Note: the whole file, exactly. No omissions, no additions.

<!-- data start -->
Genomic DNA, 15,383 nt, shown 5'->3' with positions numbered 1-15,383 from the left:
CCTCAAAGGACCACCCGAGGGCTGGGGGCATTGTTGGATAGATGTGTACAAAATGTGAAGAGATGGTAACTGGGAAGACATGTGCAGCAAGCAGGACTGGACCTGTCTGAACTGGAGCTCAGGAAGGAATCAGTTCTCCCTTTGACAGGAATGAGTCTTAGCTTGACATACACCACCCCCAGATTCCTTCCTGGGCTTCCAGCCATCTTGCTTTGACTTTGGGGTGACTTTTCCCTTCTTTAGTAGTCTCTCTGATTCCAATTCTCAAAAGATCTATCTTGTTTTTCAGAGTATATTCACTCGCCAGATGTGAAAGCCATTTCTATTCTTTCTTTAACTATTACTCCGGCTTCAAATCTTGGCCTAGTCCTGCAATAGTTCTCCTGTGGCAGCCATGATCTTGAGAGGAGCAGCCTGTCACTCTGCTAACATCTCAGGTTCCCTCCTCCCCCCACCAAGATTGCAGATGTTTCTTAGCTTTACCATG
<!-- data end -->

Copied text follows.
Genomic DNA, 15,383 nt, shown 5'->3' with positions numbered 1-15,383 from the left:
CCTCAAAGGACCACCCGAGGGCTGGGGGCATTGTTGGATAGATGTGTACAAAATGTGAAGAGATGGTAACTGGGAAGACATGTGCAGCAAGCAGGACTGGACCTGTCTGAACTGGAGCTCAGGAAGGAATCAGTTCTCCCTTTGACAGGAATGAGTCTTAGCTTGACATACACCACCCCCAGATTCCTTCCTGGGCTTCCAGCCATCTTGCTTTGACTTTGGGGTGACTTTTCCCTTCTTTAGTAGTCTCTCTGATTCCAATTCTCAAAAGATCTATCTTGTTTTTCAGAGTATATTCACTCGCCAGATGTGAAAGCCATTTCTATTCTTTCTTTAACTATTACTCCGGCTTCAAATCTTGGCCTAGTCCTGCAATAGTTCTCCTGTGGCAGCCATGATCTTGAGAGGAGCAGCCTGTCACTCTGCTAACATCTCAGGTTCCCTCCTCCCCCCACCAAGATTGCAGATGTTTCTTAGCTTTACCATG